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Some people worry about the introduction of new species to New Zealand− and so do we!

Many of the plants and animals that have been purposely introduced to New Zealand in the past have become pests. So before we release a new biological control agent, approval from the Environmental Protection Authority (EPA) is needed. In order to get their approval, we have to do a lot of studies to ensure that the agent won’t become a pest in its own right, and that the benefits of introduction outweigh any risks. That means testing whether the agent will attack desirable plants like native species or crops, making sure it isn’t carrying any diseases, and evaluating any other unwanted interactions it might have. The results of all these studies are included in an application for approval from EPA. The application then goes through a public comment period, in which anyone can read the application and say what they think about it. To get involved and have your say see Current Applications and Approval to Release.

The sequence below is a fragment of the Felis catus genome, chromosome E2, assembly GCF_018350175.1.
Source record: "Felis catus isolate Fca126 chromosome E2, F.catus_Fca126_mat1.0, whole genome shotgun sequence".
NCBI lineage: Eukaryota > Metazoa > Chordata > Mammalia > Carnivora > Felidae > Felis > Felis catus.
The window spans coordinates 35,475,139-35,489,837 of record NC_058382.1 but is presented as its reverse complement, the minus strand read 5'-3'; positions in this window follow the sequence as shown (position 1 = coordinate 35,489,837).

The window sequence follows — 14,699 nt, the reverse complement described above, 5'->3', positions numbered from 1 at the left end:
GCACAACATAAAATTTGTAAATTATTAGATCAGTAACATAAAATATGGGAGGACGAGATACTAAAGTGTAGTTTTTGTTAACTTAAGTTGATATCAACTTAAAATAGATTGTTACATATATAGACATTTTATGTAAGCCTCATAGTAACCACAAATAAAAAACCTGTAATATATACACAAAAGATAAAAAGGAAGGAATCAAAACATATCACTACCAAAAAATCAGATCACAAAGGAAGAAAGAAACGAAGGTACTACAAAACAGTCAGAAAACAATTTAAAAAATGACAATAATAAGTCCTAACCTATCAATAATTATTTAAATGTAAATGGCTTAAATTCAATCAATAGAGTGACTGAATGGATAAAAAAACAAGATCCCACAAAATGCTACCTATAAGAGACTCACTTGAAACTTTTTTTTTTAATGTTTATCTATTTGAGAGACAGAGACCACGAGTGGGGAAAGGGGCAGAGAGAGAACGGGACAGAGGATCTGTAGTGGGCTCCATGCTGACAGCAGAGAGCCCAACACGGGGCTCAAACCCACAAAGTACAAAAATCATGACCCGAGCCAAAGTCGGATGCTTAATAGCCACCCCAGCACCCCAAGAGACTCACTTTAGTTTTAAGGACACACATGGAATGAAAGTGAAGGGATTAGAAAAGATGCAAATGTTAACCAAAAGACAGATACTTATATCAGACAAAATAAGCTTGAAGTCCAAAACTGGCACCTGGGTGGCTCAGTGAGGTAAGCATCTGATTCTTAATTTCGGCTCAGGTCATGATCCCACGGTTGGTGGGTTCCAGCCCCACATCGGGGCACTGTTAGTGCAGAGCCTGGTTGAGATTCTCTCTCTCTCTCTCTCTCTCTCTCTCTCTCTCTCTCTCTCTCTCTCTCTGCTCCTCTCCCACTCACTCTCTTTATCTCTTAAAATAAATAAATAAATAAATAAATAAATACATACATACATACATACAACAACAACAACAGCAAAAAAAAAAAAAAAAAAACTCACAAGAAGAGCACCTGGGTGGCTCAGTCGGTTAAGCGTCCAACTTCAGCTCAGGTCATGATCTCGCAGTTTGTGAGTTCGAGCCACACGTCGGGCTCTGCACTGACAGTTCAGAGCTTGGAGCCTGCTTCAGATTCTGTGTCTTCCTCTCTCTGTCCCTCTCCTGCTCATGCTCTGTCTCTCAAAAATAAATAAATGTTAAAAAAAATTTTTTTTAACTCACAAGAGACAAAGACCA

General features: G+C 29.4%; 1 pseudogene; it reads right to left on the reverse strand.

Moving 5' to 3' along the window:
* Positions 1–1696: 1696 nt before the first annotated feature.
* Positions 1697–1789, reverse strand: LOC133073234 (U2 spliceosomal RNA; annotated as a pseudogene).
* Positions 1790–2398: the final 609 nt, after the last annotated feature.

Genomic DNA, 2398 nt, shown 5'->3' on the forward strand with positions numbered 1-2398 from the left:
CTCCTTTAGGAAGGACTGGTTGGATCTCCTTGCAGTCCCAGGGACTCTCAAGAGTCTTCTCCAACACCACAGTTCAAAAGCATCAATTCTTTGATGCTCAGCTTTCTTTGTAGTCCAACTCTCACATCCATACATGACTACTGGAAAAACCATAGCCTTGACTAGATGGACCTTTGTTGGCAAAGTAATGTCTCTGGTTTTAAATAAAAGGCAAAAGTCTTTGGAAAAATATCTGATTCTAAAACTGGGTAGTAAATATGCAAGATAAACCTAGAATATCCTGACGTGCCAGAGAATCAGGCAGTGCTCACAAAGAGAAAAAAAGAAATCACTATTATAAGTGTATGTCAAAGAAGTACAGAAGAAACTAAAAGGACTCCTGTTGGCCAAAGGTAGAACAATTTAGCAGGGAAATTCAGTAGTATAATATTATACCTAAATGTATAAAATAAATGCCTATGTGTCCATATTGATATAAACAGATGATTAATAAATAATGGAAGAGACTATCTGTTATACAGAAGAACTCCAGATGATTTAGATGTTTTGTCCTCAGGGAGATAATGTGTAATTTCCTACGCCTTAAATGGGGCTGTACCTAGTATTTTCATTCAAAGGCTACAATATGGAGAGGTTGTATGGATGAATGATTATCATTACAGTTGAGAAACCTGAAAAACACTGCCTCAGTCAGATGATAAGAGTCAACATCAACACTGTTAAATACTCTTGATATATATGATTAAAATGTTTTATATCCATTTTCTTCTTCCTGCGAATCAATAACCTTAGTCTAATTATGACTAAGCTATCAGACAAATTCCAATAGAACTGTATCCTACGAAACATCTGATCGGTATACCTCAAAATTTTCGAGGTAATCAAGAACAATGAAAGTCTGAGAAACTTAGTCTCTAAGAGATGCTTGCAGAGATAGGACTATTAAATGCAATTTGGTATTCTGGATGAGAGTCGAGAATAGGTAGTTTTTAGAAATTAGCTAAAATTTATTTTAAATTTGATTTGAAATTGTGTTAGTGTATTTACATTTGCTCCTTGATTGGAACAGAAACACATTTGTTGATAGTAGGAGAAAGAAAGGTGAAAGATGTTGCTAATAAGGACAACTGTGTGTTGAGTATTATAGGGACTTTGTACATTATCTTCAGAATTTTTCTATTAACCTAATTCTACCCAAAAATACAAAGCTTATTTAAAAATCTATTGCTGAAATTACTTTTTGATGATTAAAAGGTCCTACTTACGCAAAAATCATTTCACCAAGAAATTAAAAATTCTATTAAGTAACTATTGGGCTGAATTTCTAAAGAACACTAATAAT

Although this process can take a long time (it often takes years), it ensures we aren’t creating one pest problem trying to get rid of another.


Until we have permission to release a new biocontrol agent, we have to keep it securely contained. To do that, we have special facilities designed to prevent escape− like a maximum security prison for bugs.

Our invertebrate containment facility at Lincoln has special climate controlled rooms where insects can be reared and studied. Only authorised staff are allowed inside. Different insects are kept separate from one another, and researchers wear protective clothing to avoid transmitting any pathogens between insects or out of the building. Even the rubbish and waste water is treated to kill any insects or pathogens it might contain. The facility and our procedures are regularly inspected by the Ministry of Primary Industries (MPI) to ensure they meet the regulatory standards. The facility also has climate controlled rooms outside the containment section where biocontrol agents approved for release can be mass reared.

A pathogen containment facility is currently being built in Auckland, the first of its kind in New Zealand.

Opening of the Beever Plant Pathogen Containment Facility

Landcare Research staff and invited guests gather to celebrate the opening of the new Plant Pathogen Containment Facility. The only one of its kind in New Zealand the state of the art facility has been named after eminent scientists Jessica and the late Ross Beever.

Opening of the Beever Plant Pathogen Containment Facility